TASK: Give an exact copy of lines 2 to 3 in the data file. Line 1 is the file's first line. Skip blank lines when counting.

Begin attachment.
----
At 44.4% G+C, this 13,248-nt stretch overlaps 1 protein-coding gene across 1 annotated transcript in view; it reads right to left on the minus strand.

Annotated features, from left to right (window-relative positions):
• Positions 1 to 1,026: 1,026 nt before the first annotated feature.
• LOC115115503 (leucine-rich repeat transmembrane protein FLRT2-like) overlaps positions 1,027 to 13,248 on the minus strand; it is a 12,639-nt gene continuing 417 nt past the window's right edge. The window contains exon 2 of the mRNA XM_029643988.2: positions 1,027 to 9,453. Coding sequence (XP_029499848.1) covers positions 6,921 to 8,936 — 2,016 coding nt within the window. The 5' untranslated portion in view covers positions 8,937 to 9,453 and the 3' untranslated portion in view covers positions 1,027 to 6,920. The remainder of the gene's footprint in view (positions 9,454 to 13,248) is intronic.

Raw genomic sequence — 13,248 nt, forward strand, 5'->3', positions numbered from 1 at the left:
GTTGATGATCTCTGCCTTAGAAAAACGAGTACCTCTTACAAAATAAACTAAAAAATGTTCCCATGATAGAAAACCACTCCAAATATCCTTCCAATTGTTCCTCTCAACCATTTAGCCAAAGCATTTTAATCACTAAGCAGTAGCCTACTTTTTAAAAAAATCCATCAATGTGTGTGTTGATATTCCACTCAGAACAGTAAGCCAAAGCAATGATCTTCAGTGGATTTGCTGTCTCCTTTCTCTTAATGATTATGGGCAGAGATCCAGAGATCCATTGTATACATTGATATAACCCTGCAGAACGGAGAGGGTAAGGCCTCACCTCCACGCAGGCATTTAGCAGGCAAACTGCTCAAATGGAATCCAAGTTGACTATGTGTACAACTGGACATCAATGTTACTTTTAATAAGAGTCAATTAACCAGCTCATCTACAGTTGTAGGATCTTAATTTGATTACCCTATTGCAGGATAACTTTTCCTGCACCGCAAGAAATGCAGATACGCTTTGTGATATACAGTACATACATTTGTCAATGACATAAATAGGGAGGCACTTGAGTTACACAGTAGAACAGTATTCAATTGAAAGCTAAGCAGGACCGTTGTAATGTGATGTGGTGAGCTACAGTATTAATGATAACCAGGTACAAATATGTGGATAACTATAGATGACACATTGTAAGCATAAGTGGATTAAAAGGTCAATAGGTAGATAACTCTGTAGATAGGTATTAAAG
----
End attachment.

Annotated features, from left to right (window-relative positions):
• Positions 1 to 1,026: 1,026 nt before the first annotated feature.